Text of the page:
Asian art conservation effort imperiled by upcoming retirements

 
Loading...

By Tish Wells McClatchy Washington Bureau

The Freer Gallery of Art in Washington hopes to save Asian artworks for future generations. But first, it has to save Grace Jan’s job.

Jan is the assistant Chinese-painting conservator in the museum’s Chinese Painting Conservation Program. A lack of funding imperils her position.The museum wants to see Jan develop into a senior Chinese-painting conservator, like her colleague Gu Xiang-mei. There are only four in the U.S., and they are aging.

“We are at a critical point here, because Gu and other conservators working here in the States are reaching retirement,” said W. Andrew Hare, the supervisor of East Asian painting conservation, whose specialties are Chinese and Japanese paintings. “So it’s very important that we pass that knowledge, that information, on to the next generation. Unfortunately, up to now there hasn’t been that much opportunity because of lack of funds.”

A $1 million challenge grant from the Andrew W. Mellon Foundation will go to endow the position of an assistant Chinese painting conservator in the Freer Gallery of Art’s Department of Conservation and Scientific Research, which oversees the Chinese painting program. The Freer needs to match the grant with $750,000 by 2016.

In 1904, Charles Freer gave his personal collection of American and Asian art to the Smithsonian Institution; the gallery opened in 1923.

Even with careful handling, 100 years take their toll on delicate artwork. The Freer rotates its art; every six months the works are swapped out for new pieces and the originals won’t appear again for five years.

“Once you’ve faded an image, you can’t bring it back,” Hare said. “So that ongoing care is very important to what we do.”

The museum started the East Asian Painting Conservation Studio in 1932. Grants have funded the Chinese Painting Conservation Program, which began in 2001. It offers practical instruction in restoring and remounting Chinese paintings, replacing or restoring the silk on scrolls, and other museum operations, including working with the curators on exhibits.

For example, some of the older paintings were mounted on acidic paper backings, which deteriorate eventually. They’ll be remounted on new Red Star rice paper bought in China, which is not acidic.

Senior conservator Gu Xiang-mei, who arrived in 1991, trains her apprentices the way she was trained, with traditional, hands-on, practical, and sometimes tedious, work.

The Shanghai Museum chose Gu when China restarted its arts programs after the Cultural Revolution. “From 1966 to 1972, no any work, all stop,” she said. “So that’s a pity.”

Gu said she was lucky to be considered for museum training. “They were looking for a younger generation,” she said. She started working with scrolls and paintings in 1973. “We work eight hours a day, six days a week,” she said of her training years. “We work like a team.”Teamwork also is key to the conservation efforts taught at the Freer.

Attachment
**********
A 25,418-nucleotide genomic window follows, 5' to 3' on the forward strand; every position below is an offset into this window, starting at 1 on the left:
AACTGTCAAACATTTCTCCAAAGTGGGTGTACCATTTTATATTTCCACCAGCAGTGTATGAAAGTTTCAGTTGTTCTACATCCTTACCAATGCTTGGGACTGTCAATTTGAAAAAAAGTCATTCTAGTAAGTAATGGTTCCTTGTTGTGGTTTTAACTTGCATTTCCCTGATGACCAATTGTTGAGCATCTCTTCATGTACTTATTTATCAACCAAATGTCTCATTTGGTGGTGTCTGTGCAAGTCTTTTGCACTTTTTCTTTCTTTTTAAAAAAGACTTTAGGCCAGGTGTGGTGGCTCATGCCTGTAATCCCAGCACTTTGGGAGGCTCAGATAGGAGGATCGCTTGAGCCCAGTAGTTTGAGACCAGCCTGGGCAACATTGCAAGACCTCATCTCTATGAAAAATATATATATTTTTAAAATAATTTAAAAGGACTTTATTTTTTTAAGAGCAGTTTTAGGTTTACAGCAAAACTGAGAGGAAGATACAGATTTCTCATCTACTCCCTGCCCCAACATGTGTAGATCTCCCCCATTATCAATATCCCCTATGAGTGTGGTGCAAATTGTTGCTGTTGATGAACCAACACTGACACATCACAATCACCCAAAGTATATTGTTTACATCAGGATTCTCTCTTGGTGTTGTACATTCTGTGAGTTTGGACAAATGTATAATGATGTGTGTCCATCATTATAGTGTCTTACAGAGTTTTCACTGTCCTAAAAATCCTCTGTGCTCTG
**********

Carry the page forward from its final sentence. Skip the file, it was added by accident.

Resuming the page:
“These are skills that are learned through hands-on practice,” Hare said. “It takes years and years of experience working with a trained individual, working with actual art objects, to learn all the important details, all the methods, to get all the knowledge you need to carefully take care of these objects.”

Jan, the assistant conservator, studied at The Conservation Center of the Institute of Fine Arts at New York University, then went on to graduate work. In her final two years, she did an internship at the Metropolitan Museum of Art and then went to China. She spent seven months at the Shanghai Museum and four months at Beijing’s Palace Museum working with the conservation staff there. She started at the Freer in 2009.

“I’m the first student to do Chinese paintings but . . . there’s no position,” said Jan, who added that other students at the Freer studied Japanese art conservation. “The Freer has been really great to support me the last couple of years. It’s been a great experience.”

Email: twells@mcclatchydc.com; Twitter: TishWells1

Read more World Wires stories from the Miami Herald

  • Lawyers in 9/11 at Gitmo case seek to question FBI

    Lawyers for five men charged in the Sept. 11 attack are seeking to question the FBI about an apparent investigation of defense team personnel in the case.

  • uFly fires flight simulator who appeared on CNN

    A Canadian flight simulator business fired an instructor who figured prominently in CNN's coverage of missing Malaysia Airlines Flight 370, saying he showed up late to his regular job and "shamed Canadians" by dressing like a teenager.

  • Nigeria: 100-plus kidnapped students free

    Scores of female students kidnapped by Islamic militants from a northeastern Nigerian school are free, Nigeria's military reported Wednesday.

Miami Herald

Join the
Discussion

The Miami Herald is pleased to provide this opportunity to share information, experiences and observations about what's in the news. Some of the comments may be reprinted elsewhere on the site or in the newspaper. We encourage lively, open debate on the issues of the day, and ask that you refrain from profanity, hate speech, personal comments and remarks that are off point. Thank you for taking the time to offer your thoughts.

The Miami Herald uses Facebook's commenting system. You need to log in with a Facebook account in order to comment. If you have questions about commenting with your Facebook account, click here.

Have a news tip? You can send it anonymously. Click here to send us your tip - or - consider joining the Public Insight Network and become a source for The Miami Herald and el Nuevo Herald.

Hide Comments

This affects comments on all stories.

Cancel OK

  • Marketplace

Today's Circulars

  • Quick Job Search

Enter Keyword(s) Enter City Select a State Select a Category